No religion please. We’re British – by Edward Leigh MP

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Christians in public life should risk ‘doing God’

The BBC broadcaster JeremyVine complained last Sunday that it is now ‘almost socially unacceptable to say you believe in God’. In an interview with Reform, a  magazine published by the United Reformed Church, Mr Vine, an Anglican, said he believed that ‘Christ is who he said he was’, but that he wouldn’t say so on his Radio 2 show.

His fellow BBC broadcaster Ed Stourton, a Catholic, echoed Vine’s comments, saying active believers feel ‘ignored’ by society.

It is understandable that broadcasters on mainstream secular programmes should be chary of making explicit professions of faith on air. But in the context of Cardinal Murphy-O’Connor’s recent remark that Britain is now an ‘unfriendly’ place for religious people, and of the relentless tide of secularisation in the mainstream media, I think it is important that we shouldn’t leave religion entirely in the hands of the professionals – bishops, priests and other people of the cloth.  Many people switch off or switch over at the sight of a dog-collar.  

Across the Atlantic, as President Obama’s inauguration yesterday powerfully illustrated, it is entirely natural for politicians to weave explicit references to God into their public utterances. But historic as was the occasion, as a glorious culmination of the struggles of the civil rights movement, I could not help having mixed feelings when I reflected that for all his invocation of God’s blessings on the nation, Obama’s commitment to lifting a great many restrictions on abortion by passing the Freedom of Choice Act was a sad day for unborn children; particularly so given the fact that a disproportionate number of babies aborted in America are those of African-Americans. But having said that, I wish him well.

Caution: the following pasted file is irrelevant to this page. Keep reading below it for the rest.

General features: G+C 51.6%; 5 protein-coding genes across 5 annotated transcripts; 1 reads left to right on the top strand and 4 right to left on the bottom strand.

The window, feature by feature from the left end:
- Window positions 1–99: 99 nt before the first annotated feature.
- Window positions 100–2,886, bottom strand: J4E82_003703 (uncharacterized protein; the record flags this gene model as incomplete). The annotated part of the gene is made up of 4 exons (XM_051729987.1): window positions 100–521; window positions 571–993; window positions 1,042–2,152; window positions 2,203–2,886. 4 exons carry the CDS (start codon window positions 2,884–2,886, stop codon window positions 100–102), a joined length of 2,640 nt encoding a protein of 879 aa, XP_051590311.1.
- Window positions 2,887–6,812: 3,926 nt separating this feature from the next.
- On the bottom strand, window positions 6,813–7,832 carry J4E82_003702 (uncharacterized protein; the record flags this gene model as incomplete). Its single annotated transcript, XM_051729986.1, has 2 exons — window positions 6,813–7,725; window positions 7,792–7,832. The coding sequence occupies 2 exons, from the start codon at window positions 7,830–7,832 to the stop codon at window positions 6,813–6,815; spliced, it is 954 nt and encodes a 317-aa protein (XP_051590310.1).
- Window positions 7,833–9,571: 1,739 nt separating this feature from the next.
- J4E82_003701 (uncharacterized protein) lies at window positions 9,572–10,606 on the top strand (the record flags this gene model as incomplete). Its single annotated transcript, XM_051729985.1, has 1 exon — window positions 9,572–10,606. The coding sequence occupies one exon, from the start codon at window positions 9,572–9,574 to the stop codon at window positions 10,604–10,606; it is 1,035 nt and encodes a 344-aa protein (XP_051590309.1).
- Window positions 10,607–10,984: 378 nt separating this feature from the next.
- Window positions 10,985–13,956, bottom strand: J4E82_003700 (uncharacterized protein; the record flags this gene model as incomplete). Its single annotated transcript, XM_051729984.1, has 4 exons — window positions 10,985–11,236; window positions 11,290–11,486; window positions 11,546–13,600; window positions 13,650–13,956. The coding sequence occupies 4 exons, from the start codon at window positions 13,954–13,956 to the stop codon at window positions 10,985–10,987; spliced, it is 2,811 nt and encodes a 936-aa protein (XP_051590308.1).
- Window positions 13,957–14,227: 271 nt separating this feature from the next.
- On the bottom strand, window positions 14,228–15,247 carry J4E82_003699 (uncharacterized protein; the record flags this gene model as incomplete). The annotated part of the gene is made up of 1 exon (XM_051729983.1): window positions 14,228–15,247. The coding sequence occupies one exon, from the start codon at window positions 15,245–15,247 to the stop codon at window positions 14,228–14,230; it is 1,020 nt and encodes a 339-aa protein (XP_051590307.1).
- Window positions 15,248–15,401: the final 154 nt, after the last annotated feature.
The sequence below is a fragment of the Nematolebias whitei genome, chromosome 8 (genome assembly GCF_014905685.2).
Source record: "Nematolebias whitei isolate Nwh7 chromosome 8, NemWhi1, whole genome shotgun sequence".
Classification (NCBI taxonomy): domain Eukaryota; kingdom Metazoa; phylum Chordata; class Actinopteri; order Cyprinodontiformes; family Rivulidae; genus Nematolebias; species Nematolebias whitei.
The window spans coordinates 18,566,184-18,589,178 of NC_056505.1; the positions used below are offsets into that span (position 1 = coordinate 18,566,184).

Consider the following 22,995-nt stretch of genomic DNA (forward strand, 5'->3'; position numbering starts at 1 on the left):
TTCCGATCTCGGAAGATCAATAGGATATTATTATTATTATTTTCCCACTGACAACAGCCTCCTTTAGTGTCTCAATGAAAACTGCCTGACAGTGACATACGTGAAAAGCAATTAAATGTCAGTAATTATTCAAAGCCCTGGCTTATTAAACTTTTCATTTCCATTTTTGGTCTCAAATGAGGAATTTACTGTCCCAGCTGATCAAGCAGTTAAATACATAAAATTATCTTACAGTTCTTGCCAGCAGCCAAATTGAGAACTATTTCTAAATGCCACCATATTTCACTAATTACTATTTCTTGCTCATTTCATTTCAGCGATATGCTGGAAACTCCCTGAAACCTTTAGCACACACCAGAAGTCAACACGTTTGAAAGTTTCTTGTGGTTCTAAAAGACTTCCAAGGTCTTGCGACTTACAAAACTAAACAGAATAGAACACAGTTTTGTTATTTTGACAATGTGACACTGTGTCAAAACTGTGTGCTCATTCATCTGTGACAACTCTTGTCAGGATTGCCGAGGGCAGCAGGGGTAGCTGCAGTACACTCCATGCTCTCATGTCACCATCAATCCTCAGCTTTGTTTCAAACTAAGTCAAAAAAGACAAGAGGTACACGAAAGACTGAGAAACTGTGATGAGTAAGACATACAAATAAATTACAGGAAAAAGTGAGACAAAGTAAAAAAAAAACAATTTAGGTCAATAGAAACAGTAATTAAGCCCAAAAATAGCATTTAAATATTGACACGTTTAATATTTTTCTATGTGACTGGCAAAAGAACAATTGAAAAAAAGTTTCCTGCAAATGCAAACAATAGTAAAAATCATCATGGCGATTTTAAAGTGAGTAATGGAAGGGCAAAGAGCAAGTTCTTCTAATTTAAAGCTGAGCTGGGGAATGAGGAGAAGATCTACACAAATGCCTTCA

Here in Britain I think each of us laypeople in public life who do believe can make our own small contribution. Yes, we may be laughed at or dismissed as nutters by many, but over 70 per cent of people in the UK were still prepared to tick the ‘Christian’ box in the last census, and there are burgeoning shelves of New Age, occult and other vaguely ‘spiritual’ titles on sale in our bookshops. So it is clear that neither the vestiges of our Christian culture nor the human hunger for faith have yet quite vanished from these islands.

Yet even if they had, Christians would still have a duty to awaken and then satisfy that hunger by sharing their faith with their countrymen.

Recently I started a blog of my own on the spiritual life. Anyone interested can view it here Another Country

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